Check Your Privilege.

The internet.

I love the convenience, I love that I am able to view amazing images of the Philae lander, for example, or read really inspiring work, or listen to people making music in their loungerooms. These are things I might otherwise never have seen, or if I had, only when the television showed them to me. The internet is truly wonderful.

But sometimes, I need a break from it, because in among all that wonderful knowledge, there is a whole lot of annoying stupidity.

And sure, I guess the internet has been a platform which is unedited and open to everyone with a connection, so there is going to be a range of views and opinions and perspectives with which I don’t agree. But I’m more concerned, not so much with those opinions with which I don’t agree, and more with those with which I normally would agree, but for the way in which they’re phrased.

Our day-to-day lives are enriched by other people’s experiences, whether that is online or in person, and through the internet, I’ve come into contact with many people whom I might otherwise never have met. This has meant I’ve learnt about all sorts of different issues which I don’t ever meet in my regular life. And that’s fantastic! I’m now much more educated about questions of sexuality, gender, racism, equality, privilege. I understand more about cultural issues in different parts of the world. I am happy to have learnt these things via the people on the internet.

And yet… now, I feel as though there is an insidiousness to internet culture that I didn’t always see, and it’s that which makes me sometimes stop and think, ‘Whoa. I might just withdraw into the real world for a while, here, because this is getting too weird.’

I was reading something the other day and someone said some disclaimer at the beginning of a comment about acknowledging white privilege. The commenter then went on to discuss racism, and I was left wondering, Why is it necessary to first acknowledge the white privilege? Is it so that the person who posted the comment could appear to be more enlightened? Quite possibly, the commenter was just trying to be polite, to acknowledge their own position. But I wondered why it’s now a necessity: You need to stand up and say, ‘Let’s first establish that I have it really good. OK, now I am allowed to make a comment about racism/sexism/poverty/gender issues/politics…’ WHY. Is the comment otherwise null and void? Do we really have to be that careful with our speech now?

I think for the same reason I find the ‘Check Your Privilege’ meme so irritating. Because I do understand that there is privilege, of course I do. Just the mere fact that I’m white and speak English fluently as a first language, those two things about which I had no choice and which open so many doors for me (and more importantly, don’t slam doors in my face) are a massive advantage in a world which values, very highly, whiteness, and fluency in English. And there are a whole lot of other areas where I know I have an advantage because of the way I am and the way the world is.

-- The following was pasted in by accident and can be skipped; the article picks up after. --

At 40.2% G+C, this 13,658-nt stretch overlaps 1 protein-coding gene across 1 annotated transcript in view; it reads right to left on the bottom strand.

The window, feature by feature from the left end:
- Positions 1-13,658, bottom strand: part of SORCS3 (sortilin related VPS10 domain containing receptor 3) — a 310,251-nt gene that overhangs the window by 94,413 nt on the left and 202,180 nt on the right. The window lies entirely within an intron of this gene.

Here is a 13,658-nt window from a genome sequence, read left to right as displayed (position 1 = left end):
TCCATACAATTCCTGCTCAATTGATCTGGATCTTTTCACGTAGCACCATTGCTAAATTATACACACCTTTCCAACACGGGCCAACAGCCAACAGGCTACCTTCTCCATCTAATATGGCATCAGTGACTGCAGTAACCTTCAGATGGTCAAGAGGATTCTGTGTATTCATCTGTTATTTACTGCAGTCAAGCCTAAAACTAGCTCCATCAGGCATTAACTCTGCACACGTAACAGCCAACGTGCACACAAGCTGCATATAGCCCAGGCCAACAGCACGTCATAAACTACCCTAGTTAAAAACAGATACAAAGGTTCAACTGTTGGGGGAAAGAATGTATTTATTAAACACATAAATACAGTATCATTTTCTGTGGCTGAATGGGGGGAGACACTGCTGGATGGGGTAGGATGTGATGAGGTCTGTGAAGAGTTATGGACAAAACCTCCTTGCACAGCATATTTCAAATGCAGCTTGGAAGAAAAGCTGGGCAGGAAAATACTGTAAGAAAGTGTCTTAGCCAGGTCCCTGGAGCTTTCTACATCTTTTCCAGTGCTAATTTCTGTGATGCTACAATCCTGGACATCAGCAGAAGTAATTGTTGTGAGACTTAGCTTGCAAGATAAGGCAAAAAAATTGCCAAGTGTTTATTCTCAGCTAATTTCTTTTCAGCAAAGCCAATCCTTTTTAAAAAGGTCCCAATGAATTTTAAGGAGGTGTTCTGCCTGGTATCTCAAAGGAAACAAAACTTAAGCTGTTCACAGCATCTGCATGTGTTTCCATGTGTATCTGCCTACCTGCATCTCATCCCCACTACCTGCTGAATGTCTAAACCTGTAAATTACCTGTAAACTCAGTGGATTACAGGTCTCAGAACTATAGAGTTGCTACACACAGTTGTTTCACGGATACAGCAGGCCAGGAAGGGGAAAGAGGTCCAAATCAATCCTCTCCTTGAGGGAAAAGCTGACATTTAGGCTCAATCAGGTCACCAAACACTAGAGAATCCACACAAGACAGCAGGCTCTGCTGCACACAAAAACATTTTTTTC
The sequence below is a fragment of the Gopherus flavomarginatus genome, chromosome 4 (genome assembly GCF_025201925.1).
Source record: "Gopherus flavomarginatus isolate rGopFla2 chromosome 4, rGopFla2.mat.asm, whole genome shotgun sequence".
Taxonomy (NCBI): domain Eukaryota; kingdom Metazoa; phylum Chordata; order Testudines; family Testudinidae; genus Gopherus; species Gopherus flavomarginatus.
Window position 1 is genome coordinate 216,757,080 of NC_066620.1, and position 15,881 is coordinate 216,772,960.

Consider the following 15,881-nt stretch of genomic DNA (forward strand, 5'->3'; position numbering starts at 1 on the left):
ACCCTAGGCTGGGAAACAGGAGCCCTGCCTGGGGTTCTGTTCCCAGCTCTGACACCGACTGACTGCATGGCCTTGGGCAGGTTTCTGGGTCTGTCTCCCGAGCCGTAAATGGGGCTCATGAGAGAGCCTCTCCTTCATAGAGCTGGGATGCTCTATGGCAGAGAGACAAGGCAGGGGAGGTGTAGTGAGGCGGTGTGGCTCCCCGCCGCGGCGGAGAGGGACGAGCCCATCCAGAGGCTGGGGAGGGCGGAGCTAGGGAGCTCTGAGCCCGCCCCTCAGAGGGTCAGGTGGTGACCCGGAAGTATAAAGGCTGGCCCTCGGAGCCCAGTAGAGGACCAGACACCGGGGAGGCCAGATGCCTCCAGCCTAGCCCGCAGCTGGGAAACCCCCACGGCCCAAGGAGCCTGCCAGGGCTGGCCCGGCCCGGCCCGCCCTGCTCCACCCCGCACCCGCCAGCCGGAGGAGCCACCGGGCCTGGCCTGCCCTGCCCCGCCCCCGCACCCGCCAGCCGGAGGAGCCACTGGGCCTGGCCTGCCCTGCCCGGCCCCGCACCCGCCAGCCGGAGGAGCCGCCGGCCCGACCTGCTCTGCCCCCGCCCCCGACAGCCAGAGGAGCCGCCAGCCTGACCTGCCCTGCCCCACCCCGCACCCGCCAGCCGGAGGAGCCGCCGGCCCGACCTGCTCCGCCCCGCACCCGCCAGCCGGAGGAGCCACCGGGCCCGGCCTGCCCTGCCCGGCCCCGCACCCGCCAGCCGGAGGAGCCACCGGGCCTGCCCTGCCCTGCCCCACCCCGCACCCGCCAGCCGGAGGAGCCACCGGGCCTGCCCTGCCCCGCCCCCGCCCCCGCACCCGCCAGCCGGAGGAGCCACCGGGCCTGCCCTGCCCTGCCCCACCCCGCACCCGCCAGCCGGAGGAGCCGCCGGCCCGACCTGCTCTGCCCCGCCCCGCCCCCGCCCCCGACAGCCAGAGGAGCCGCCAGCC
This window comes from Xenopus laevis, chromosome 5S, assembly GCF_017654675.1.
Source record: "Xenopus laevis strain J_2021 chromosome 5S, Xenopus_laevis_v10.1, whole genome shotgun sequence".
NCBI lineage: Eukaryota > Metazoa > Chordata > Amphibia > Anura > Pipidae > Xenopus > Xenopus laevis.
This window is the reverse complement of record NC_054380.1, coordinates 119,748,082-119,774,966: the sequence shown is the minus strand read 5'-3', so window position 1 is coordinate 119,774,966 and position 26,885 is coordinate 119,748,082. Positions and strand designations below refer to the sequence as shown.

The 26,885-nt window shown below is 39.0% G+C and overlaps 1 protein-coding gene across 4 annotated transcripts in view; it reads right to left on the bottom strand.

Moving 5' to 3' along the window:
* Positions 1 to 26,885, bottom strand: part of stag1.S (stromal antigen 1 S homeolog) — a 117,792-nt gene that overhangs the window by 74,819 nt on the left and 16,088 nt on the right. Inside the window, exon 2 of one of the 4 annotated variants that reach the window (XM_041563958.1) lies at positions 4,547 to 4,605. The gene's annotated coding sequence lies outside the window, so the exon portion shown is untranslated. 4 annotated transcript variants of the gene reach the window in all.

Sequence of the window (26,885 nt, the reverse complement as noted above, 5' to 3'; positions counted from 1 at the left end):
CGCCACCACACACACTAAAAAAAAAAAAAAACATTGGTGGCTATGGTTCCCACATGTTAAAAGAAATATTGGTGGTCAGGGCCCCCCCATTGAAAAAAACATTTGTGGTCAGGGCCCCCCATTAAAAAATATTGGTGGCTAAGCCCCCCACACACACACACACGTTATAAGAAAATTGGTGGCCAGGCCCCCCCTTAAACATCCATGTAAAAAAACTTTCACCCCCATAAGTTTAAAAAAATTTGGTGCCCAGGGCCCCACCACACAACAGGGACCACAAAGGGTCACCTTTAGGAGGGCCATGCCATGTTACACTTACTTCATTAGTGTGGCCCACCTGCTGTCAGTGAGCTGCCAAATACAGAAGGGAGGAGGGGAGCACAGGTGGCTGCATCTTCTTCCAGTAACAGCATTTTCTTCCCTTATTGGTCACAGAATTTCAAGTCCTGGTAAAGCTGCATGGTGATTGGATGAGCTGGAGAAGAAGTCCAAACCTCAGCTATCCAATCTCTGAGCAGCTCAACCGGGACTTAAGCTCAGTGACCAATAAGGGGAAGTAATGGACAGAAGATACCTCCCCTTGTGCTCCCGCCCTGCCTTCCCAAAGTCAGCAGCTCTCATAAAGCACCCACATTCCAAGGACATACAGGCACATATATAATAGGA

So to throw ‘Check Your Privilege’ around bothers me because it uses the same broad brushstrokes of assumption about people’s situations which is used to target people of colour or people on the QUILTBAG spectrum or people who are poor. The irony doesn’t escape my notice, but that doesn’t mean it’s the right thing to do.

Check my privilege? I do. I am aware of my whiteness, of my place in a developed nation, of my education and my sexuality and my gender and my fertility and my able bodiedness. But as Ariel Meadow Stallings points out in the Guardian, simply using ‘check your privilege’ to shut down an argument is petty and ignores the real issues being debated. It seems to demonstrate, as she writes:

The need to process it all publicly (“Look at me look at me look at meeee! I am the very MOST aware of my privilege and am therefore the very BEST progressive on the entire internet!”)

It is as if many on the internet now see it as a kind of sport. They are expecting, even waiting, to be offended, and whether it’s due to the clickbait we’ve come to accept for news headlines, or whether because we have been driving that clickbait ourselves through our own behaviour, all of it simply makes for a nasty atmosphere. An atmosphere which appears to be one of tolerance and open-mindedness and with a desire to further social change, but underneath is still full of the bullying, righteousness and shaming which it purports to reject.

I read an article just yesterday about the impact of the internet and other computer technology on our children’s brain development. The researcher, Susan Greenfield, argues that the way which the world is presented to our children online is different from the physical world, and that our children, lacking the experience in the real world, do not make the same connections as previous generations might have.

“If you’re a very young person,” Greenfield says, “and you haven’t developed, let’s say, a robust sense of identity, you haven’t got interpersonal skills, then clearly we’re going to see changes that we might not see in someone who’s older.”

Of course, this is not new, but she added something which I thought was particularly important with regards to social media. Greenfield argues that connecting with friends and family around the world is a wonderful use of social media, however, when it’s with people we don’t really know in person, the connection is not one of friendship, but rather of an audience.

“You are out to entertain and seek their approval and the danger lies then in constructing an artificial identity that’s not really you at all. […] Everything you do is done for the approval and to impress this audience, who inevitably will be vicious and nasty because they’re not constrained by face-to-face communication.”

That’s the key, isn’t it? When we don’t know people, we can shame them, we can attack them, we can demonise them, with little impact on our own consciences. Even when those people might have otherwise agreed with us, we want to seem like we’re right, we want our audience to acknowledge us, to shower us with virtual praise, sometimes to the detriment of someone else.

And when I think that perhaps that’s happening a little too often, it’s time to disconnect, and spend time in the world, and realise that the internet is a wonderful tool, but it’s certainly no substitute for reality, or people, or face-to-face discussions.


Sometimes, it’s just time to take a step back and be authentic.


9 thoughts on “Check Your Privilege.